But have they heard the forecast?
While Britain battens down the hatches in preparation for an icy blast from the north, the bats at WWT London Wetland Centre have been making the most of the mild weather so far this winter.
There were 36 recordings of bats flying over the Centre’s main lake during the two weeks from December 21. Bats hibernate throughout the winter and only come out to feed if the weather warms up, an indication of the current mild weather. Three species of bat, including the Nathusius’ pipistrelle which is nationally rare, were recorded on a bat detector.
Just as unusually, on New Year’s Eve a warden at WWT London Wetland Centre found a confused juvenile slow worm in a refugia; the earliest – or latest? – sighting ever recorded at the wildlife reserve. Slow worms, which are actually lizards, are regularly seen throughout the warmer spring, summer and autumn months but hibernate from October until March.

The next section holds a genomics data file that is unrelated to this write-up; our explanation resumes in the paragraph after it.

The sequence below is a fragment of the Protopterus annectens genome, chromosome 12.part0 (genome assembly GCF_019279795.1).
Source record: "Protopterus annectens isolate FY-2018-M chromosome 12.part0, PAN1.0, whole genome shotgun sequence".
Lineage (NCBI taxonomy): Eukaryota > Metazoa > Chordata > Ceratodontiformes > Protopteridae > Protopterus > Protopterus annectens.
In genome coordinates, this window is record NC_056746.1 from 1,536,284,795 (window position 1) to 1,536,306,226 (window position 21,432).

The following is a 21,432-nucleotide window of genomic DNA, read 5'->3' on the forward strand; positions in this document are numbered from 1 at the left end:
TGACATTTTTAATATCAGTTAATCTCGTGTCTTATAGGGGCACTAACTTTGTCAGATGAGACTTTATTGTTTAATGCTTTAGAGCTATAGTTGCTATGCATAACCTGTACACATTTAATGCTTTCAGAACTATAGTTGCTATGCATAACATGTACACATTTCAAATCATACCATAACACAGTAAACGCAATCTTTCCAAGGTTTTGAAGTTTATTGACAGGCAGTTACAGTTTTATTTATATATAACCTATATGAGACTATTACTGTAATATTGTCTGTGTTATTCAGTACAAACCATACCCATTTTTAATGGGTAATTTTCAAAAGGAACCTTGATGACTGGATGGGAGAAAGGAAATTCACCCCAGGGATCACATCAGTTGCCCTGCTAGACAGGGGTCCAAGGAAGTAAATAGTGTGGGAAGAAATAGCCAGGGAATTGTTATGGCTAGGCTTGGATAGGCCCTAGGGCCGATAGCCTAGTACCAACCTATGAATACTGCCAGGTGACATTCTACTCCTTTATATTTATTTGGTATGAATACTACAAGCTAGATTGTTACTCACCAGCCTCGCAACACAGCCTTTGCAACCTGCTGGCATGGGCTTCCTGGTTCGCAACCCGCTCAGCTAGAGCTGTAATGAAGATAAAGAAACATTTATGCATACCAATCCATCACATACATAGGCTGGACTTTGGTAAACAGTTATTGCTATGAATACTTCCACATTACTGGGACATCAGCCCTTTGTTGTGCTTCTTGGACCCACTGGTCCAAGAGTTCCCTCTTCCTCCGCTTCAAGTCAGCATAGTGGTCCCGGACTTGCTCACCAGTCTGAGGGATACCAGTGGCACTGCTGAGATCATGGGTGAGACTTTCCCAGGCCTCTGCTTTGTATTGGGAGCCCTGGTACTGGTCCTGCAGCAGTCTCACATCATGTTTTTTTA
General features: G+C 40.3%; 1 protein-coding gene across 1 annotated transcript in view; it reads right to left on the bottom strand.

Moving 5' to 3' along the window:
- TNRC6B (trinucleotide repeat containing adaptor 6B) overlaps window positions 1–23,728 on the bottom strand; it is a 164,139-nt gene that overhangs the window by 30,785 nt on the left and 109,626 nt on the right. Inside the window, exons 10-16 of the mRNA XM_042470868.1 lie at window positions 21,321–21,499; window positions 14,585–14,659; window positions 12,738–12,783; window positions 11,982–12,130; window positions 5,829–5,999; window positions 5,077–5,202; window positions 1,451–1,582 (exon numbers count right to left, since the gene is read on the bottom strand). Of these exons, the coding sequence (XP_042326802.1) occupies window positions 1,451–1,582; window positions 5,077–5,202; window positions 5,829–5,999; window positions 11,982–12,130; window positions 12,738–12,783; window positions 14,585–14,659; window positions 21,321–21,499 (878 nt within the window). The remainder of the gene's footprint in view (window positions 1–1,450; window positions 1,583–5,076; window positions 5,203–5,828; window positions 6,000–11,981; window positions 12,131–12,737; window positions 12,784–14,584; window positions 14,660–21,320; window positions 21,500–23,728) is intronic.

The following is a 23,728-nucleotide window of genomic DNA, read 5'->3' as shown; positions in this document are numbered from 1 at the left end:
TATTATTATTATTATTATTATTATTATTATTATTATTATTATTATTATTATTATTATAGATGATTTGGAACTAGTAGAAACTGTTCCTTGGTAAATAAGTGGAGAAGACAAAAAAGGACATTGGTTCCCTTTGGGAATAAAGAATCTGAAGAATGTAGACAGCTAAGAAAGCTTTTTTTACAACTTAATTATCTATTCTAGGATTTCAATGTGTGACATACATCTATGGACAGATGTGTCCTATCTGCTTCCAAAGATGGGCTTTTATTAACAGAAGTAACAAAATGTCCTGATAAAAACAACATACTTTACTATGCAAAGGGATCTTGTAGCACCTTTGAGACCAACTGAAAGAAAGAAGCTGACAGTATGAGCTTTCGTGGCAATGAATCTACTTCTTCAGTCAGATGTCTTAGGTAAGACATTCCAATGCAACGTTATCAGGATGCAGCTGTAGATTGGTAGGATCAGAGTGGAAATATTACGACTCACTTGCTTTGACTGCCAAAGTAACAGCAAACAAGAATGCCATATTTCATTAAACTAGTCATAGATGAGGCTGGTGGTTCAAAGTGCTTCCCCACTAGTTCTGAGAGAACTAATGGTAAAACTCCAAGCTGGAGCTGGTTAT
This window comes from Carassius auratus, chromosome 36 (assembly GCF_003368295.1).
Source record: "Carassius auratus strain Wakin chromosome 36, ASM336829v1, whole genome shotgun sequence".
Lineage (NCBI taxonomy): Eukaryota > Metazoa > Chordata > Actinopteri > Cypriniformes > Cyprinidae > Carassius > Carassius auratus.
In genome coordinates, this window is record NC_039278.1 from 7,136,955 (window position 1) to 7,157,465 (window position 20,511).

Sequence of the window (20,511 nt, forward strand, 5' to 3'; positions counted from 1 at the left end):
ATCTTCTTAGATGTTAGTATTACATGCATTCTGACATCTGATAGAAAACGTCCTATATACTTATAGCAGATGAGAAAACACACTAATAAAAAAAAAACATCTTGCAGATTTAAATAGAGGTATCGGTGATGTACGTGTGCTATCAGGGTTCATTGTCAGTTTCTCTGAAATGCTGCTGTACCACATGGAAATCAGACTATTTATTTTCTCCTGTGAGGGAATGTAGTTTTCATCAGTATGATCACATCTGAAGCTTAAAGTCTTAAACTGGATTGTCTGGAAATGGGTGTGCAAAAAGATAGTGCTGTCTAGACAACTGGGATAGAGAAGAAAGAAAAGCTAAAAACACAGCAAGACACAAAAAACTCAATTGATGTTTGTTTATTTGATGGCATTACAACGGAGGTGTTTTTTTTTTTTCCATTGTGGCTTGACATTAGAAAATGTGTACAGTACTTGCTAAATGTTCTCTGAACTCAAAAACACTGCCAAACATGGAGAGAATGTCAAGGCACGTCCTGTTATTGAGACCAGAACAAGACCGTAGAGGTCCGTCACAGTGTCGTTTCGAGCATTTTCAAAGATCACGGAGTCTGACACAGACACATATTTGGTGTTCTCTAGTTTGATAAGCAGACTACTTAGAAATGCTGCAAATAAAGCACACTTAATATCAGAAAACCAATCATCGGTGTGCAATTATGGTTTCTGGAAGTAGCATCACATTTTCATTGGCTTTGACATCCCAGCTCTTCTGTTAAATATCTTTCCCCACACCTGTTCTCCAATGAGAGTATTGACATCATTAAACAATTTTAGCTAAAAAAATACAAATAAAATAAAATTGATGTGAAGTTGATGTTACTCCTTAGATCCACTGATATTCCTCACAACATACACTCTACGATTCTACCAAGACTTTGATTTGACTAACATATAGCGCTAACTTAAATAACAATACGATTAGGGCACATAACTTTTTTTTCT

Even fungi have come out of hiding, fooled into thinking it is still autumn. The beautiful Blue Roundhead mushroom has been spotted, an interesting find for the New Year to add to the excitement of discovering the near threatened species, Poplar Bells, at the Centre for the first time in late November.
And signs of spring are already beginning to appear with catkins swaying from the branches of hazel trees in the Centre’s grounds.
It remains to be seen how the animals and plants will cope when winter returns with a vengeance this weekend.